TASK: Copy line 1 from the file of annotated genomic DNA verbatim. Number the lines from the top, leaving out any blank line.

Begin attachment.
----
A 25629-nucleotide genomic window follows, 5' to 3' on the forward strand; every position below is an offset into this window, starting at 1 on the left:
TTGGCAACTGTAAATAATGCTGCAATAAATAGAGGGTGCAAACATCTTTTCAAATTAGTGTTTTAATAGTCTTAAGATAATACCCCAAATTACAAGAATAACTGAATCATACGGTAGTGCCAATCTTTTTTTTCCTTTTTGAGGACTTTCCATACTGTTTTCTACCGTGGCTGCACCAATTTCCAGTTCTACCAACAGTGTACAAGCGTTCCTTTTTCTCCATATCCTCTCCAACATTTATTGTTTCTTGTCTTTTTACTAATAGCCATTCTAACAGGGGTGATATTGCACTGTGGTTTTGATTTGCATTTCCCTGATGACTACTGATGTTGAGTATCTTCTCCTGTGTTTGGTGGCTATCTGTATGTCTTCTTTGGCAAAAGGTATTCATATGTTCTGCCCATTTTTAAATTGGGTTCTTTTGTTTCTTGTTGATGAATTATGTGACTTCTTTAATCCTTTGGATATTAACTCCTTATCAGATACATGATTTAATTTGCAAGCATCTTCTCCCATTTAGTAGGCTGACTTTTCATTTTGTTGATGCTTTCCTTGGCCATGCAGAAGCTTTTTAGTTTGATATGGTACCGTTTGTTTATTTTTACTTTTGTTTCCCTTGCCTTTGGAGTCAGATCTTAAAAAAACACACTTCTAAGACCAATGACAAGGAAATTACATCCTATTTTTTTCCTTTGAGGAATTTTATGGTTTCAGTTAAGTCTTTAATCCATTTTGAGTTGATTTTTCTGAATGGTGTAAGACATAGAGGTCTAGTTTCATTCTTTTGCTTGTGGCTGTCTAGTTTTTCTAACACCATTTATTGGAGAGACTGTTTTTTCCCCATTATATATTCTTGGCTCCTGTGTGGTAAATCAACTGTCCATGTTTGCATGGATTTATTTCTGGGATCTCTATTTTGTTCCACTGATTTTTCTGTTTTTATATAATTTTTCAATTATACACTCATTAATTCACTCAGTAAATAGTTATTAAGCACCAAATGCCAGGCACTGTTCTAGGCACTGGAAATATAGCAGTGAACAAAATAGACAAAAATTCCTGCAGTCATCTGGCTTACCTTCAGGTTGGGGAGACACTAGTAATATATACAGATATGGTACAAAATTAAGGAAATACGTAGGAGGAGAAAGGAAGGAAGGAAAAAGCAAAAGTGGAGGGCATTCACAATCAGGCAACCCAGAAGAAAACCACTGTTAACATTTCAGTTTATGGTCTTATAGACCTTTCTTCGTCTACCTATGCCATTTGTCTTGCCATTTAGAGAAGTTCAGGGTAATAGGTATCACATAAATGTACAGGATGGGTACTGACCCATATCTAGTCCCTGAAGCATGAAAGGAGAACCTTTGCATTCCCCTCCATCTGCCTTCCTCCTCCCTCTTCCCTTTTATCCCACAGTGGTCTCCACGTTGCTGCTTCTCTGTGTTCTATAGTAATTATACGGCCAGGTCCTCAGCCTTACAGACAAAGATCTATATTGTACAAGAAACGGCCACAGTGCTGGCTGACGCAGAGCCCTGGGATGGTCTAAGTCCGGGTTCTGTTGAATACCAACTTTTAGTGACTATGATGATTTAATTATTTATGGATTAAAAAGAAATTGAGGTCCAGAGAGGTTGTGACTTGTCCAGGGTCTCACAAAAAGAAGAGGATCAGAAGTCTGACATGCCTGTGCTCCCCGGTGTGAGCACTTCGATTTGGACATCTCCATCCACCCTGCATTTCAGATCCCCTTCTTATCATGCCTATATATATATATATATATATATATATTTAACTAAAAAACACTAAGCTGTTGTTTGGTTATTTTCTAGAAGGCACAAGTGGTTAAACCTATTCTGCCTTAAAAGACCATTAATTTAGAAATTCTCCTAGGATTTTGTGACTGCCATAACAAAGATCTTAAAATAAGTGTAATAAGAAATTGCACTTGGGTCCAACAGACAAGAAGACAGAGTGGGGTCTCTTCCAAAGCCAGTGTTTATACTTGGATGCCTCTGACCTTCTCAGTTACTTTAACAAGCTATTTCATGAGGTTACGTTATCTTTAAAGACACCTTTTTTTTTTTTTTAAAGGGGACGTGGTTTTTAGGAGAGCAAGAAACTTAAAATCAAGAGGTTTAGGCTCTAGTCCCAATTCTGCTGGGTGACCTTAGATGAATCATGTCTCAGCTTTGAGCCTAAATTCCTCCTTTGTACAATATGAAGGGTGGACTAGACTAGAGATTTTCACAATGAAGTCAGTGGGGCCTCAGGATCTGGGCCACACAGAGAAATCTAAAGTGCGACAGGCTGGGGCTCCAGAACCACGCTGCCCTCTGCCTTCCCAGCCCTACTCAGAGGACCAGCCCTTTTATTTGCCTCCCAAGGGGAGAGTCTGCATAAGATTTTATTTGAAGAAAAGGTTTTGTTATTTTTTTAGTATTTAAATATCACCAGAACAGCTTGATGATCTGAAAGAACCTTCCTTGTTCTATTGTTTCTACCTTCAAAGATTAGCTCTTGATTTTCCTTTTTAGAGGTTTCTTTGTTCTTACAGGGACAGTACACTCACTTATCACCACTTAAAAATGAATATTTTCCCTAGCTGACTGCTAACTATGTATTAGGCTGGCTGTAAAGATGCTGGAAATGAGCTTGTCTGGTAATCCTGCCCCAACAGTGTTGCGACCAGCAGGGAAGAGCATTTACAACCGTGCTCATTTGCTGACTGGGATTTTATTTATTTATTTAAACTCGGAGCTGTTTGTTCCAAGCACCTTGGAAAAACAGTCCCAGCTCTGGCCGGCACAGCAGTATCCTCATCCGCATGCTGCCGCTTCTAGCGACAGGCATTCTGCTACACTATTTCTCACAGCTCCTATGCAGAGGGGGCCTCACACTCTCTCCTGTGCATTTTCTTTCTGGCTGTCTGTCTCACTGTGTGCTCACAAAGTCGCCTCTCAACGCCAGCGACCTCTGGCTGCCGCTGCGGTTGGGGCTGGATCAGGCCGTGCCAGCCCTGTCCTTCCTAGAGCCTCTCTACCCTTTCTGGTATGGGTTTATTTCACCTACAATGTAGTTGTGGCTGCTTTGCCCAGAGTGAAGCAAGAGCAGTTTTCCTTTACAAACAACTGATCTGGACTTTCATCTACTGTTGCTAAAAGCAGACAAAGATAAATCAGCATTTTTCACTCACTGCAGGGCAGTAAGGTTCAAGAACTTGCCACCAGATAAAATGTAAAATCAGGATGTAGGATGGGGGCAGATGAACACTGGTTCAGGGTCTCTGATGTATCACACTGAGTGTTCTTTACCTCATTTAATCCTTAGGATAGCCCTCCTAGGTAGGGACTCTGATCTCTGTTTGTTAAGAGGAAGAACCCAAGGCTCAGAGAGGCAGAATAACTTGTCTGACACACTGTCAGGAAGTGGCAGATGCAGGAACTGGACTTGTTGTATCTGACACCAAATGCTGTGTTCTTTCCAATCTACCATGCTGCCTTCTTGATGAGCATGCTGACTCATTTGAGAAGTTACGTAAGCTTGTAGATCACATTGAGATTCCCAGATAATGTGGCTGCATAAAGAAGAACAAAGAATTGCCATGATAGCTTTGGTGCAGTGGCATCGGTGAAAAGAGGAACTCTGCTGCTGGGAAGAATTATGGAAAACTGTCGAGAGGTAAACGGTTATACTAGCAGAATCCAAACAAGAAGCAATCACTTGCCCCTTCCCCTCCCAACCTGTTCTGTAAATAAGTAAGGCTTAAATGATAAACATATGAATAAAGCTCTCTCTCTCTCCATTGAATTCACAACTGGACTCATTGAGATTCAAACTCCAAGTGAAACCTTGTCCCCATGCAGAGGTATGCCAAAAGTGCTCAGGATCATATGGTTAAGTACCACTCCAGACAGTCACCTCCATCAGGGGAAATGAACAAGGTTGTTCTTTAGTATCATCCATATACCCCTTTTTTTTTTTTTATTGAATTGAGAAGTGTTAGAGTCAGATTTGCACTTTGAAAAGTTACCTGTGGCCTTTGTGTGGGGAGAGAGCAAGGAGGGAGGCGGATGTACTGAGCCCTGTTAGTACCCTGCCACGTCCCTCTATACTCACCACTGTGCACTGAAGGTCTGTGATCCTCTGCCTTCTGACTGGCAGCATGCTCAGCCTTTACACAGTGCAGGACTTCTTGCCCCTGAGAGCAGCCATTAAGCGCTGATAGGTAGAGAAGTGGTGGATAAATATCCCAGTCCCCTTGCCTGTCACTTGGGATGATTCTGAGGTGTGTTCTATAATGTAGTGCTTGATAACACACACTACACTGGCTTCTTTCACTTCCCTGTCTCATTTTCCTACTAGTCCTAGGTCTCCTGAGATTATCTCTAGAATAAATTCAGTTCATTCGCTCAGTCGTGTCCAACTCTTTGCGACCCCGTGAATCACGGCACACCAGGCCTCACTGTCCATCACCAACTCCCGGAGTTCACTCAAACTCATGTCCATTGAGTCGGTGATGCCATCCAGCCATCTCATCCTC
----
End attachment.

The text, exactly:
A 25629-nucleotide genomic window follows, 5' to 3' on the forward strand; every position below is an offset into this window, starting at 1 on the left: